On-The-Job Rights With Food Allergies

in College Corner, Food Allergy, Managing Allergies
Published: May 15, 2018
Photo: Getty

This is a sidebar to Allergic Living’s feature: Allergies and Summer Jobs: Tips for Teenagers Hunting for Work

The Americans with Disabilities Act covers employers with more than 15 workers, and “employers must provide reasonable accommodations for food allergies unless it’s a financial hardship or undue burden,” says Laurel Francoeur of the Francoeur Law Office in Massachusetts. She notes that burden is gauged on the company’s size and budget.

The disability rights attorney says Section 504 of the Rehabilitation Act also requires employers to make reasonable accommodations if they receive federal funding, such as a non-profit company, regardless of size.

There are also rights that protect a potential employee from being turned away because of a medical condition. For instance, an employer cannot ask in an interview or on an application about any disability, such as food allergies, says Mary Vargas, a disability rights attorney with Stein & Vargas of Washington, D.C.

“I’ve certainly heard of some stories of fast-food chains that are not following the rules and they are asking,” she says. In her view, that’s a violation of the ADA. “Employers are not supposed to ask if you have a disability,” she explains. Rather, they’re meant to ask if you can do a job’s functions. “They can ask, ‘Can you prepare sandwiches? ‘Can you serve customers? ‘Can you answer the phone? But they can’t ask, ‘Do you have a food allergy?”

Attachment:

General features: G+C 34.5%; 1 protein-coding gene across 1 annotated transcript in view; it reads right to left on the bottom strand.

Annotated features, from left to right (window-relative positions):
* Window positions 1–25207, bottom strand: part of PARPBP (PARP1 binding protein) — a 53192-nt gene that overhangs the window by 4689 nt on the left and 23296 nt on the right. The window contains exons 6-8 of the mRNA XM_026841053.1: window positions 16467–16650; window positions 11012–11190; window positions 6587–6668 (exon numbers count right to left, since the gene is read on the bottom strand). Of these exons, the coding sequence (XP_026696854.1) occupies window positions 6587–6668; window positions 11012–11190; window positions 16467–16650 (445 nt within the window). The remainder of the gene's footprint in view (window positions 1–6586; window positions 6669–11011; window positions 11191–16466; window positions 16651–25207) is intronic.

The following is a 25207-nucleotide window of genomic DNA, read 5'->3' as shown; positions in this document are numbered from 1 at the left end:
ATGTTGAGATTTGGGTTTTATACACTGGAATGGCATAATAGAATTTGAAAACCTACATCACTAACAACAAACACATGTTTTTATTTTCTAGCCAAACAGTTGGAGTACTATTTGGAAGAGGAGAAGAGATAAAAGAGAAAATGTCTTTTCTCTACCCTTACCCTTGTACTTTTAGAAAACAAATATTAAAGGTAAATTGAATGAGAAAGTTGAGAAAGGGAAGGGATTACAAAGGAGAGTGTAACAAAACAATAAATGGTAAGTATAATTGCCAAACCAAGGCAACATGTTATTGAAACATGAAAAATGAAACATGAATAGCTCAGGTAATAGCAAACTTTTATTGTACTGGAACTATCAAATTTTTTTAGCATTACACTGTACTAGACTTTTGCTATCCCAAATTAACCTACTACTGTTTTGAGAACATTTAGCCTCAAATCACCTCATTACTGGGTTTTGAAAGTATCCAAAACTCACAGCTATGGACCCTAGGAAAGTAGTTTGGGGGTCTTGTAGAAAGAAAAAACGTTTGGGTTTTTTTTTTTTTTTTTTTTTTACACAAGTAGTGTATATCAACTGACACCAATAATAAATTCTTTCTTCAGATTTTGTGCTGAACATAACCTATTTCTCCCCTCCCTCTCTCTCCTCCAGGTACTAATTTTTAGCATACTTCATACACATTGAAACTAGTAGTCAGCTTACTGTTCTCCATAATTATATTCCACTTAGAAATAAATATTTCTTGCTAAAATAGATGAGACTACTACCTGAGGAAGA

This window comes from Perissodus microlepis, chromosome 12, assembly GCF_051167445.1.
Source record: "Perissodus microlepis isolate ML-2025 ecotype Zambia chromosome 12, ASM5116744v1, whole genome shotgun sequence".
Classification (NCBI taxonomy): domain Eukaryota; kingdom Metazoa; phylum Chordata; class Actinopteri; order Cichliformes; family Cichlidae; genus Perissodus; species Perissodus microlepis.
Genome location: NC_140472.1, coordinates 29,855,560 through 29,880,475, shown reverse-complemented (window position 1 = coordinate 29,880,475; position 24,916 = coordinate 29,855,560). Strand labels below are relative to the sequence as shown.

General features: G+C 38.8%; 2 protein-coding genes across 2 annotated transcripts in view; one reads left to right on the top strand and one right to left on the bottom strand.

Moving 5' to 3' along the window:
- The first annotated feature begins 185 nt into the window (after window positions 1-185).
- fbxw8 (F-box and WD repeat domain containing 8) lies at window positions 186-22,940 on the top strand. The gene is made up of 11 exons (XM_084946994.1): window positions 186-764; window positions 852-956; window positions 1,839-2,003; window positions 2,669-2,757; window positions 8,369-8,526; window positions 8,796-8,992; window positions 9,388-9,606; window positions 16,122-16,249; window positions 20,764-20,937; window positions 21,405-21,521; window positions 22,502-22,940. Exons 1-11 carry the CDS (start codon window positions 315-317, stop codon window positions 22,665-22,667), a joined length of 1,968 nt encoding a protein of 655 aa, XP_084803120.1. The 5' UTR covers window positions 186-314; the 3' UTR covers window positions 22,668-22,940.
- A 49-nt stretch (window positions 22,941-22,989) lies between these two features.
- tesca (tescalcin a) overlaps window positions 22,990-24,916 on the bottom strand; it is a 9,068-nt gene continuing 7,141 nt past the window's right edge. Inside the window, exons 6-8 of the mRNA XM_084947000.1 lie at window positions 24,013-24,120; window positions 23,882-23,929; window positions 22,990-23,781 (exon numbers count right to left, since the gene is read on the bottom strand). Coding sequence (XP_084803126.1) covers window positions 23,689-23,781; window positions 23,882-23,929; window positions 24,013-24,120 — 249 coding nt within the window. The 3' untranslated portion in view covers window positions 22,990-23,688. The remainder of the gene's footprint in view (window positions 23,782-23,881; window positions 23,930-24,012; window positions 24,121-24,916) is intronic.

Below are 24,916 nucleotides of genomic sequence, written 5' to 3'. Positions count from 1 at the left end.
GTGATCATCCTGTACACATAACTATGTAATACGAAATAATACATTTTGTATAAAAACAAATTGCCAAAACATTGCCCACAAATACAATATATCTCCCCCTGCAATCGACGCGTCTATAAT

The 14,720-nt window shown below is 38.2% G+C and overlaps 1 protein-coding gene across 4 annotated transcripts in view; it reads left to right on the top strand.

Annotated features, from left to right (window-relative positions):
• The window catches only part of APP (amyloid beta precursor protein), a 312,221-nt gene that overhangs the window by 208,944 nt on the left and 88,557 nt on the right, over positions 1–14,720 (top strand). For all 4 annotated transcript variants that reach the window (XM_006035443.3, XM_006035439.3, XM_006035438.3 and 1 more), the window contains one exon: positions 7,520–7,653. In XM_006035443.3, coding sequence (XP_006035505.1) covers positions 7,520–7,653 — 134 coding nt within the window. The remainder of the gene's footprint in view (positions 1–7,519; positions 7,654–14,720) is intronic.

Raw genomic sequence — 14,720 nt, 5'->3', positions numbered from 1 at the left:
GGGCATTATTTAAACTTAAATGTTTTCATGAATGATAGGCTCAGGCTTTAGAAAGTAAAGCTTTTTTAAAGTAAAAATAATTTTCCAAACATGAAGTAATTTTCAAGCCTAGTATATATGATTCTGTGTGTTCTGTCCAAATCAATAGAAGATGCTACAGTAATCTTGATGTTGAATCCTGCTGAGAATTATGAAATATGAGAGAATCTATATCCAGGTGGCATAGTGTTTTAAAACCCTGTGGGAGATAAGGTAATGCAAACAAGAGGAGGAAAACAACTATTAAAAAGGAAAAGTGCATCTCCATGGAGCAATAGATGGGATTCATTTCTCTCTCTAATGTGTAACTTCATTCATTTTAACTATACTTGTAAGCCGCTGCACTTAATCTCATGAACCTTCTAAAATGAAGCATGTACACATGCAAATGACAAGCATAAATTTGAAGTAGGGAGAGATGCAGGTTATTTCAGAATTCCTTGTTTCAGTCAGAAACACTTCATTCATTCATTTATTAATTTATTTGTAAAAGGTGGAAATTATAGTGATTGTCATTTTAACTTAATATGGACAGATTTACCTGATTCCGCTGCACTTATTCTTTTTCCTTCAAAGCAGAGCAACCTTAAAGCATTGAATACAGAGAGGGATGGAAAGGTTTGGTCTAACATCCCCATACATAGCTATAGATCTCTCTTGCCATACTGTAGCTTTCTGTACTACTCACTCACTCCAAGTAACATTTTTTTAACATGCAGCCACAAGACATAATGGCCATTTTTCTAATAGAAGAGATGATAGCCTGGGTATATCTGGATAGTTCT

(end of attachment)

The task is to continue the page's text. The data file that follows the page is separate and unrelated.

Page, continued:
The non-profit organization FARE suggests that, once a person is hired, “speak to your supervisor about your food allergies and discuss any reasonable accommodations you may need in order to perform your job.”

Unpaid internships are covered differently under U.S. laws. Francoeur explains that if the intern gets a benefit that is considered an “inconsequential incident of an otherwise gratuitous relationship,” then the discrimination laws do not apply. “Inconsequential benefits” are things such as academic credit, practical experience and scholarly research.

However, she notes that “if the internship is required to get a particular job or regularly leads to employment at that company, then it is considered ‘significant and the laws apply.”